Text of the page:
Couric: "Some people have described your character, Meryl, as Hillary Clinton's evil twin. And I'm just curious about whether you modeled your character in any way after people—"
Streep: "Her? No!"
Couric: "--people recognizable."
Streep: "No. I was thinking of, in particular, two people. But—"
Couric: "If you told me would you have to kill me?"
Streep: "Yeah. Then America would be mad at me. If I did that."
Liev Schreiber plays her son, Raymond Shaw, who's been brainwashed and programmed by a corporate conglomerate, that wants to take over the White House and the world.
Couric: "Manchurian Global obviously is this huge worldwide conglomerate, and they are the true evil empire in this film. Is this an indictment in any way of corporate America. What are your thoughts on that?"
Deeme: "Well, I-- not corporate America per se, but I know one of the things that excited me about the script when it came was in the first movie, the great world threat was characterized as communism. And in our picture, the story suggests that the multi-national corporations that profit on war may just be a huge ingredient of a great global threat today. Now with the war in Iraq going on, we're reading about the misadventures of some of these multi-national corporations. So I don't think we're making anything up in our movie."
Couric: "But I mean it is taken to the extreme, come on."
Washington: "Let's hope so."
Deeme: "With all this stuff going on, I kept hoping that we'd be one step ahead of the game when our picture came out, and I feel like we're just barely competing with what we're reading about in the papers nowadays. So, I don't think we're all that farfetched. I think we're a lot more fun than the real world."
But lately, it seems the worlds of Hollywood and politics have collided, due in large part to Michael Moore's controversial "Fahrenheit 9/11" and the lengthy list of luminaries who attended that recent fundraiser for Sen. John Kerry.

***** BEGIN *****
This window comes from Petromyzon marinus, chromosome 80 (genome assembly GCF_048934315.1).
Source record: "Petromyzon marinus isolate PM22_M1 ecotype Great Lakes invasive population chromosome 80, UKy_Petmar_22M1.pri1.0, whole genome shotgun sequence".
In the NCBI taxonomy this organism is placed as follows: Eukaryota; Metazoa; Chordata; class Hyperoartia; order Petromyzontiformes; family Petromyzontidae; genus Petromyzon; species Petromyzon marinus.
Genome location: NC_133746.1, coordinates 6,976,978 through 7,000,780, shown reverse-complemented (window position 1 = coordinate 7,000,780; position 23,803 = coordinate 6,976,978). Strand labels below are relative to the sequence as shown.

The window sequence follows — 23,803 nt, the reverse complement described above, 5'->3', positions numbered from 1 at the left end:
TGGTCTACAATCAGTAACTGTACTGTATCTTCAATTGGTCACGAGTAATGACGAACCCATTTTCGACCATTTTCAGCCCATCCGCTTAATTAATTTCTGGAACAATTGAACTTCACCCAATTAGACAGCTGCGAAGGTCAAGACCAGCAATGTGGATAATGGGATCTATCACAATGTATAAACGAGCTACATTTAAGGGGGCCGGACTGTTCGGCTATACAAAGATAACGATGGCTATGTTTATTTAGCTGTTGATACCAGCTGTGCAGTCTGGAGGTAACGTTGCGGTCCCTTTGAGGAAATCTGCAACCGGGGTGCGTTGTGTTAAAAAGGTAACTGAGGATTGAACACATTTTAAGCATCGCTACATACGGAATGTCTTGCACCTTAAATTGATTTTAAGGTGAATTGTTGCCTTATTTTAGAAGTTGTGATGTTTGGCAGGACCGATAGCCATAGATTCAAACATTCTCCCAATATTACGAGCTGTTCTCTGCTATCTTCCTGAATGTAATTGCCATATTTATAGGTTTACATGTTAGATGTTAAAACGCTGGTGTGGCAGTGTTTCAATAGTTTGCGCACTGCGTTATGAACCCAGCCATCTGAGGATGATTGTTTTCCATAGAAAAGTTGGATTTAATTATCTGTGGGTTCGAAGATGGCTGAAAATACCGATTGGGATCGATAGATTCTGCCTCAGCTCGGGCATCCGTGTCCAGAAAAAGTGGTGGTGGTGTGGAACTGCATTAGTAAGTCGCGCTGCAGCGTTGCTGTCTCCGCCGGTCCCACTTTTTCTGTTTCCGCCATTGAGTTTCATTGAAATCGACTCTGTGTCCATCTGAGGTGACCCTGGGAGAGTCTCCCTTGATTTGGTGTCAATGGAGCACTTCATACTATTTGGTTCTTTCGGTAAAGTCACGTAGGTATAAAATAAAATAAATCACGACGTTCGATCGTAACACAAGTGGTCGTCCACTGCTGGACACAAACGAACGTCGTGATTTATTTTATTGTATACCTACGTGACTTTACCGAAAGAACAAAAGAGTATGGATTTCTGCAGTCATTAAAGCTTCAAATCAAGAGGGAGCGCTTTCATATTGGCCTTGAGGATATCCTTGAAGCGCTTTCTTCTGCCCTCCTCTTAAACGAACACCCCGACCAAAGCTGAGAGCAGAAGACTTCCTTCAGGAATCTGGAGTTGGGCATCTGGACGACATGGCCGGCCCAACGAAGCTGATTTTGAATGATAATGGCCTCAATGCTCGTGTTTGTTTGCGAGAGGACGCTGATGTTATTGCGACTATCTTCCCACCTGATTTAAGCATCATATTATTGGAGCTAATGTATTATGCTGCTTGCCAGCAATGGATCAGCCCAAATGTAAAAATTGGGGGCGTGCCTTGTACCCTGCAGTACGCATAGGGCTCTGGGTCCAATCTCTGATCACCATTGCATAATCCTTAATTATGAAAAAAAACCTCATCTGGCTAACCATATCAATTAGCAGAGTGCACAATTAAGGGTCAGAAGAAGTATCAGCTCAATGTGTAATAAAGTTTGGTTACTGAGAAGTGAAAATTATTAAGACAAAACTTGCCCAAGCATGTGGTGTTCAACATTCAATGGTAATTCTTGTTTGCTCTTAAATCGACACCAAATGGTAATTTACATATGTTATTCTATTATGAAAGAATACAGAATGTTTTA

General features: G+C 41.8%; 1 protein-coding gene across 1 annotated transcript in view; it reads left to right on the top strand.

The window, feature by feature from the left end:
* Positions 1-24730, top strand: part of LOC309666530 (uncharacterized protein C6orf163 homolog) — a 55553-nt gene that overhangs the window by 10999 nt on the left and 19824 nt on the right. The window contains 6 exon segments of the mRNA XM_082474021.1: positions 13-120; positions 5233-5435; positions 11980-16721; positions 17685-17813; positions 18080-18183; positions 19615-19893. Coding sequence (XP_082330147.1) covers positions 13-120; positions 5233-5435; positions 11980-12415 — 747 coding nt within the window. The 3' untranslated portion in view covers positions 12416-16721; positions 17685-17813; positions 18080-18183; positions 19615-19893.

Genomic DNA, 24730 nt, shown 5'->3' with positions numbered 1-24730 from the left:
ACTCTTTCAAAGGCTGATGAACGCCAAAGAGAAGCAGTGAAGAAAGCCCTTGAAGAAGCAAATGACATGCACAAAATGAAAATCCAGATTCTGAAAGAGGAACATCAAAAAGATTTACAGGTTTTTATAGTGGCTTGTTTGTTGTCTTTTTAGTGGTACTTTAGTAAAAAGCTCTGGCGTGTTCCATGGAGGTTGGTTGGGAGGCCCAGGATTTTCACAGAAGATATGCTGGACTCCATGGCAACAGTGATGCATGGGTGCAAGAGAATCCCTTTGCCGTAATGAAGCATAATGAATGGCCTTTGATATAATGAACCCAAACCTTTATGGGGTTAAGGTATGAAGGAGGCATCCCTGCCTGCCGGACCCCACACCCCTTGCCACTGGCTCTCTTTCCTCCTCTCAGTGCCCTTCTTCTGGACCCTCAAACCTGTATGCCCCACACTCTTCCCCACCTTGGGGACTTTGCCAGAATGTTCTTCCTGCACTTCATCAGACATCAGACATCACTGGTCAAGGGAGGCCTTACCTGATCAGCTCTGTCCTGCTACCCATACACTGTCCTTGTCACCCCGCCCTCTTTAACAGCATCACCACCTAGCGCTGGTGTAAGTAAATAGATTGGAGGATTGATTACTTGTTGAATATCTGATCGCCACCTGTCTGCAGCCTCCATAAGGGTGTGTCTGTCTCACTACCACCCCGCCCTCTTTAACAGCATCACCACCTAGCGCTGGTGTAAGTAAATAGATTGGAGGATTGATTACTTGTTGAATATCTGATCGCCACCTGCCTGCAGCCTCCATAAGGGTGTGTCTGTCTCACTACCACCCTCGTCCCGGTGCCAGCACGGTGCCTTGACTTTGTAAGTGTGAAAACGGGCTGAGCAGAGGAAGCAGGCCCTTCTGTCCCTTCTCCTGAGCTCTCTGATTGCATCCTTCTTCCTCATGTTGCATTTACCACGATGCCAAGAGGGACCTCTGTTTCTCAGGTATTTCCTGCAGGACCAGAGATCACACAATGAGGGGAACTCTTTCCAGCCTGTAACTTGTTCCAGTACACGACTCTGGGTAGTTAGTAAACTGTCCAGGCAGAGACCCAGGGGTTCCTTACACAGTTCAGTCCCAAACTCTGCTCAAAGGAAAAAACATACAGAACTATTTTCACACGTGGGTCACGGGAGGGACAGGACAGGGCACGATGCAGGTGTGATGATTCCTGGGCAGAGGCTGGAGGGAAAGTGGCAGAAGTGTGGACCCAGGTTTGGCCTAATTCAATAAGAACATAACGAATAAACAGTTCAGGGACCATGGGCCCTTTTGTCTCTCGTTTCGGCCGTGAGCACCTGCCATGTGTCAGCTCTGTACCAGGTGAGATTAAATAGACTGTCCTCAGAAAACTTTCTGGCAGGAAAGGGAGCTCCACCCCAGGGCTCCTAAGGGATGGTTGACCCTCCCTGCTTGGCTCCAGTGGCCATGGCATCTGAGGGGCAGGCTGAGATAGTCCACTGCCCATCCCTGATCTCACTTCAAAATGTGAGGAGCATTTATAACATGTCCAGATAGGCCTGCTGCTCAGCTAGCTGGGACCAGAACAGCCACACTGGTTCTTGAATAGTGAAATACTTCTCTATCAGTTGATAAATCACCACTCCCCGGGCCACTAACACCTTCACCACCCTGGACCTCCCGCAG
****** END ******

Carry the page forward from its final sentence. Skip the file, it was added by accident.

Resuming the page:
Streep: "Oh, I was there."
Couric: "I know you were there. And in fact, I read your quote. You said -- you talked about President Bush and his invocation of religion and you said—"
Streep: "No, of Jesus."
Couric: "Of Jesus, sorry. ‘Through the shock and awe, I wondered which of the megaton bombs Jesus, our president's personal savior, would have personally dropped on the sleeping families in Baghdad.’"
Streep: "It was a question about when you put Jesus on the campaign bus to stump for you, you have to really listen to what he says, because he says, ‘If a man smite thee on the cheek, let you turn the other that he may smite it also.’ And he says, ‘He who lives by the sword dies by the sword.’ And he says, ‘Love thine enemy.’ Jesus could have raised an army against the people that persecuted him. He didn't. So that's what I was pointing out in my speech, and I couldn't really imagine Jesus, like I couldn't imagine how Jesus would vote. Jesus was the Prince of Peace. Would the Prince of Peace vote for a war President?"
Washington: "And it's open to interpretation. Jesus also went into the temple and kicked everybody out."
Streep: "That's kicking the money-changers out of the temple."
Washington: "Well, you're right. So—"
Streep: "The money-changers should get out of Congress, I agree. And I agree, but he didn't—"
Washington: "He didn't. He didn't only say turn the other cheek though. You’ve got to read the whole book. That's not what all he said."